The Blind Man's Story.

IN former times I was a skilful geomancer,* and one day I visited a tradesman in the town with whom I had some business, on the conclusion of which he requested me to cast his horoscope. I complied, and it appeared that he was to find a treasure. I informed him of this, but he smiled incredulously and said: “I am too well acquainted with my own destitute condition. What you say is impossible, and I cannot permit you to jest at my expense.” I repeated the operation, and the result being the same, I swore that there was no joke at all in the matter. Quoth he: “Where, then, is this treasure?” Said I: “In this very house.” The door was then locked and we both began to dig with great energy until we came upon a large stone, which having removed, we found that it had covered a well. After consultation it was agreed that he should go down and I was to remain above to receive the treasure. Accordingly, my friend having provided himself with a basket, I let him down by a rope, and when he had filled the basket with gold, I drew it up, and thus we continued until an immense heap of gold and gems lay beside me. Then I thought to myself: “It is possible that if I pull him up again he may try to get rid of me, and so deprive me of my life as well as of a share of this treasure. I had better leave him in the well, remove these riches privily, and pass the rest of my life in comfort.” When my friend found that I did not again lower the basket he began to suspect my design, and cried to me from the bottom of the well: “Brother, do not harbour any evil thoughts about me, for I shall never forget your kindness, and we shall make an equal division of the whole treasure. Draw me up, I beseech you.” But I would not comply, because I considered that a secret in the possession of two persons is soon divulged, and both are disappointed. I therefore took no notice of his lamentations, and was thinking how I might remove the treasure without the know­ledge of any one, and concluded that the first thing to be done was to cover up the well so that I should be freed from any apprehensions concerning my partner, and then carry off the gold and silver by piecemeal. With these ideas I walked about the house and considered that it would be advisable to wait till nightfall, when I should cover the well and take away a portion of the treasure. But when the night set in it occurred to me that I might be attacked by robbers or that some other mishap might befal me, so I thought it would be more prudent to wait for the break of day, and then with a quiet mind carry off my wealth, and thus thinking, I fell asleep.

Now my friend happened to have a mortal enemy who was waiting for an opportunity to kill him, and being desirous that night of giving effect to his purpose he came to the house, fastened a rope to the wall, and by means of it climbed to the roof, from which he descended into the apartment where I was sleeping. The sound of the man's footsteps awoke me, and I leapt up affrighted, crying: “Who is there?” The man, mistaking me for the owner of the house, caught hold of me and threw me violently on the floor. “Friend,” said I, “if you want gold and silver, take it, but spare my life.” “Do you wish to deceive me,” said the ruffian, “and escape by such a subterfuge? You are as poor as a beggar, and I shall make you walk the streets as one.” Thereupon he took an awl and piercing both my eyes with it blinded me for ever, he being in the hand of Providence the instru­ment of punishing me for my covetousness. After having thus avenged himself on his enemy, as he thought, the man wished to leave the house, but in the darkness he tumbled into the well and broke his leg. The tradesman, supposing it was myself who had thus fallen into the well, exclaimed: “Friend, you are wonderfully covetous, and thereby have not only brought me to this misery but have yourself now become my partner in misfortune.” But his enemy, mistaking him for some one whom the tradesman had thus confined, said to him: “I have punished the man who has imprisoned you in this well.” Presently, however, he began to cry out from the pain occasioned by his broken leg, when the tradesman at once dis­covered it was not I who had become his fellow-prisoner. I need hardly say that I passed the night in great pain from my blinded eyes.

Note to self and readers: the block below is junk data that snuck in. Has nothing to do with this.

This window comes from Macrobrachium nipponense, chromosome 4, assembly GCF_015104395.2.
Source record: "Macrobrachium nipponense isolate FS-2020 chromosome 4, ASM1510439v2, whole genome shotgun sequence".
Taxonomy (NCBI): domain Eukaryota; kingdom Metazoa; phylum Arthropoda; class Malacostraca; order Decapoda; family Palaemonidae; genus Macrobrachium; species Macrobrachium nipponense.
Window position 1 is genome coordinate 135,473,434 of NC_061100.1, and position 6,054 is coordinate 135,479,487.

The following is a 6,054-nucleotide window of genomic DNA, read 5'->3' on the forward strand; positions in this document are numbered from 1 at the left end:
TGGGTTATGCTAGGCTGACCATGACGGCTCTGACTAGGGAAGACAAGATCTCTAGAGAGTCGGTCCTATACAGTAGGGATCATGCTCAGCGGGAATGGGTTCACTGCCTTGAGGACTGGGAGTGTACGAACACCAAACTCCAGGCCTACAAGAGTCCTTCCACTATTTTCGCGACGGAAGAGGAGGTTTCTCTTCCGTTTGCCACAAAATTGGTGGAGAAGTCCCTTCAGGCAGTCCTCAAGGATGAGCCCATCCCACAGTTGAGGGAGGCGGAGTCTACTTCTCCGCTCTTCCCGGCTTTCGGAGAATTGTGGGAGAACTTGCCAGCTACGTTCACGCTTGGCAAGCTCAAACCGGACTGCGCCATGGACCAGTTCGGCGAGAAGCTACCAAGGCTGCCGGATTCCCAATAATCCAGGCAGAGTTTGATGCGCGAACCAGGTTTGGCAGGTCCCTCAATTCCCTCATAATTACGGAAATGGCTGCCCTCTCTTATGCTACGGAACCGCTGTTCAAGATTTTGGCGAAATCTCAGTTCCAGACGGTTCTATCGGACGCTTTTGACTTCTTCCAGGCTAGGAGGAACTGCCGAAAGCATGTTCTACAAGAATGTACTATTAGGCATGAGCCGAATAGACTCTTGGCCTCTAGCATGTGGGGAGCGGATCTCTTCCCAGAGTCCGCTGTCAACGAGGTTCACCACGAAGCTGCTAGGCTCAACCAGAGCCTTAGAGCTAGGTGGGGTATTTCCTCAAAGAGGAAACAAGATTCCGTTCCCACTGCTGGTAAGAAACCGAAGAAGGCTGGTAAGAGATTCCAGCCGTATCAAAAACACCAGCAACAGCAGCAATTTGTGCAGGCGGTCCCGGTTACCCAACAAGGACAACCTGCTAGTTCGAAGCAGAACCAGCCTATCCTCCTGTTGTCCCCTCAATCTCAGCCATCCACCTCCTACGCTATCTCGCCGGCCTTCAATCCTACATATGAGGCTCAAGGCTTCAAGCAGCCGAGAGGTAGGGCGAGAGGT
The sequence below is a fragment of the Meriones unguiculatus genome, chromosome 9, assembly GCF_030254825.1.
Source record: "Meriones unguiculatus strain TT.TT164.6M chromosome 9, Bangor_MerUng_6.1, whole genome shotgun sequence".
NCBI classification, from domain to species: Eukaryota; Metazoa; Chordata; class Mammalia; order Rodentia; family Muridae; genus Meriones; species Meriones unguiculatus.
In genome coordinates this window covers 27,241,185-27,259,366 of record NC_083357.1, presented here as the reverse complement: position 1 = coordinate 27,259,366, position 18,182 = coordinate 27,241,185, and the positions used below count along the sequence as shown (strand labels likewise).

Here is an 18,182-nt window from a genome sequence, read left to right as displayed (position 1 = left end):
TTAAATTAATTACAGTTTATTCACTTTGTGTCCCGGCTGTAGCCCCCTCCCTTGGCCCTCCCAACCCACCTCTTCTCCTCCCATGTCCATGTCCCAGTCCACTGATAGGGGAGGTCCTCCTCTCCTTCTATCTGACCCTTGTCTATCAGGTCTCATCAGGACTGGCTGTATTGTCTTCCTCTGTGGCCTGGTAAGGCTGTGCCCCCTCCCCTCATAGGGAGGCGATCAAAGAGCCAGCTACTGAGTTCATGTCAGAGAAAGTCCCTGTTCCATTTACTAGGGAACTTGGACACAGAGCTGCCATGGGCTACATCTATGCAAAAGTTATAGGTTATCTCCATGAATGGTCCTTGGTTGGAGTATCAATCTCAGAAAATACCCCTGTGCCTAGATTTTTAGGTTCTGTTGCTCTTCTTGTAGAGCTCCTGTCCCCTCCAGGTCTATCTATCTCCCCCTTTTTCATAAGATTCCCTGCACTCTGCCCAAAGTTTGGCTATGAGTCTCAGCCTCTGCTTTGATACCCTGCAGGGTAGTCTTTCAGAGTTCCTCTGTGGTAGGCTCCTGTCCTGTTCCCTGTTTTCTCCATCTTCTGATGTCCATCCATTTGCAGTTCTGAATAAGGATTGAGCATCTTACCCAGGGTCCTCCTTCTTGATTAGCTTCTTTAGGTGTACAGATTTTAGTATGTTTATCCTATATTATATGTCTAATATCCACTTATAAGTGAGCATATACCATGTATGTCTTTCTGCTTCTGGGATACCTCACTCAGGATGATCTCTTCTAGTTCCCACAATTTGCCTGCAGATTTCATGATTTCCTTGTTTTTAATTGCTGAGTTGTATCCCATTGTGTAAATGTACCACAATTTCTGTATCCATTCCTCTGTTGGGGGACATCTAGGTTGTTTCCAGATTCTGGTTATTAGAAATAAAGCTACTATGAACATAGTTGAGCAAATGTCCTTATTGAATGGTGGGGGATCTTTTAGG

Next day the tradesman's son returned home from a journey to foreign lands, where he had gained much wealth. On entering the house he was astonished to find me holding both my hands to my eyes and a heap of treasure by the side of the open well, and to hear me exclaiming: “I was comfortable without this treasure, but my covetousness has for ever de­prived me of my sight,” and the lamentations of the two men at the bottom of the well. He ordered a slave to draw them up, and to his surprise and joy the first to appear was the young man's father, who told him all that had occurred, and when the other man had also been pulled out, he discovered that his enemy was uninjured and that it was I whom he had blinded. The tradesman forgave us both, but his enemy died soon after these occurrences.

I was conveyed to this cave, and every day, morn­ing and evening, two small loaves are thrown in to me. I have been in this place many years, but have never ceased to repent of my covetousness.

Hatim, having thus ascertained the histories of those three men, at once returned to the bountiful lady and related them to her, after which she told him her own story, as she had promised: